Connect with us

Court Cases

Top Thai protest leader jailed on royal insult charges

In Thailand, pro-democracy activist Anon Numpa receives a four-year jail term under lese-majeste laws for a speech challenging the monarchy during 2020 protests, sparking concerns over free speech.



BANGKOK, THAILAND — A Thai court on Tuesday jailed one of the leading figures in the kingdom’s youth-led pro-democracy protest movement for four years on royal insult charges.

Anon Numpa was convicted under Thailand’s tough lese-majeste laws over a speech he made in Bangkok in 2020 at the height of the street demonstrations.

Anon was one of a number of protesters who made unprecedented calls for reform to the monarchy and to the legislation which protects King Maha Vajiralongkorn and his close family from criticism.

Bangkok’s Criminal Court ruled Tuesday that Anon’s speech at Democracy Monument amounted to lese-majeste, sentencing him to four years in prison.

He was also fined 20,000 baht (US$550) for violating an emergency decree in effect at the time.

“Loss of personal freedom is a sacrifice I’m willing to make,” Anon, 39, told reporters as he entered the court with his partner and their baby, ahead of the sentence.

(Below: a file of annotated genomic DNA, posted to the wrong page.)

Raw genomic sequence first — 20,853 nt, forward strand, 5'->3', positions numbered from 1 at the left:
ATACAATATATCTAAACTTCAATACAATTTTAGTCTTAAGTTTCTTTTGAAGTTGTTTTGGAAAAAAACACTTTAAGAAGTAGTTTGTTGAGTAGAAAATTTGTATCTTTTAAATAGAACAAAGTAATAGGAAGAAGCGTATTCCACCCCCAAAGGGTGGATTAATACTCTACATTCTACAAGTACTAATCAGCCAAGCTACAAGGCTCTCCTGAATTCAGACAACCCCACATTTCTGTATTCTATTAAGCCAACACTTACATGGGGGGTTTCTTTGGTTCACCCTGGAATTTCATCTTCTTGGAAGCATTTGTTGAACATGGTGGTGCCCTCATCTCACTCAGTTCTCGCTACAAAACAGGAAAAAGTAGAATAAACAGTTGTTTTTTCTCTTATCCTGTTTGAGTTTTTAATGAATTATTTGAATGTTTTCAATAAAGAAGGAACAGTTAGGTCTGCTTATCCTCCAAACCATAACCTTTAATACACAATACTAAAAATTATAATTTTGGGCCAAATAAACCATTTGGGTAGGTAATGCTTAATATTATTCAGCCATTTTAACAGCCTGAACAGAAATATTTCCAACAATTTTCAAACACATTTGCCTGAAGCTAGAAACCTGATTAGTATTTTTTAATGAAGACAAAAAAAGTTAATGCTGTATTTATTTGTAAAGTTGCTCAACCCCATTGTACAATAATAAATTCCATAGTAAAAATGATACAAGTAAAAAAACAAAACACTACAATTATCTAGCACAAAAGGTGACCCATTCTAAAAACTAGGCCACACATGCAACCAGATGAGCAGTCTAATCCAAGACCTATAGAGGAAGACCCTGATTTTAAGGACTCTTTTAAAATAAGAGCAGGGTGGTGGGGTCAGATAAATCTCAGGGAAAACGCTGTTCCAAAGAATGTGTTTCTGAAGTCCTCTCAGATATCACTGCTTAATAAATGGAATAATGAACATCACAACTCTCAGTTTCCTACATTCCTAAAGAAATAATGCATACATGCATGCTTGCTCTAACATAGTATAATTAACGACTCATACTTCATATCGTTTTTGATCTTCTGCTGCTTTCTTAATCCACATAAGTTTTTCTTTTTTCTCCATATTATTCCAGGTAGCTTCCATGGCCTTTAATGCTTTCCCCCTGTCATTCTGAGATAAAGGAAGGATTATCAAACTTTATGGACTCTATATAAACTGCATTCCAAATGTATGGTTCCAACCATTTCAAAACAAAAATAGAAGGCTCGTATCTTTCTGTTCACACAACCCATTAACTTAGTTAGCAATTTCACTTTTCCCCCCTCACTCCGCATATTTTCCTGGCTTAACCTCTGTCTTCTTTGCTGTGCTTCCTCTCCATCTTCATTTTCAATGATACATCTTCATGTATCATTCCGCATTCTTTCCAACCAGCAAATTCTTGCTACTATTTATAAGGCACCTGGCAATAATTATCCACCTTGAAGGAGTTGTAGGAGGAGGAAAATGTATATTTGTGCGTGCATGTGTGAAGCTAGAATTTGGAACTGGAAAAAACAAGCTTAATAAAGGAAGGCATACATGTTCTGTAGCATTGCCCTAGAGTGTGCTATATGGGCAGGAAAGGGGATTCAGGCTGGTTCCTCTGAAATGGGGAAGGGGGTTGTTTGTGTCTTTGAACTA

“We’ve come a long way and we’ve seen lots of changes in the Thai political scene since the movement back in 2020,” he said.

“If I get sentenced to prison today, it might be many years but it will be worth it.”

Following the verdict, his lawyer Krisadang Nutcharas described Anon as an “innocent man” and said they would probably appeal.

“The family and friends are trying to submit bail for a temporary release,” he told reporters outside court.

Anon, a human rights lawyer, is one of more than 150 activists who have been charged under lese-majeste laws, often referred to as “112” after the relevant section of the criminal code.

Ahead of the hearing, dozens of young political activists — many wearing shirts emblazoned with “No 112” — waited to show support.

Andrea Giorgetta of the International Federation for Human Rights told AFP the jail time was “severe”, describing it as “a long prison sentence for exercising your rights”.

“It is certainly a dark day for justice,” he said outside court.

He said the conviction rate under 112 remained close to 100 percent.

“The only question remains how many years you will get, and whether the court will decide if you can be awarded bail.”


Share this post via:
Continue Reading
Click to comment
Notify of
Inline Feedbacks
View all comments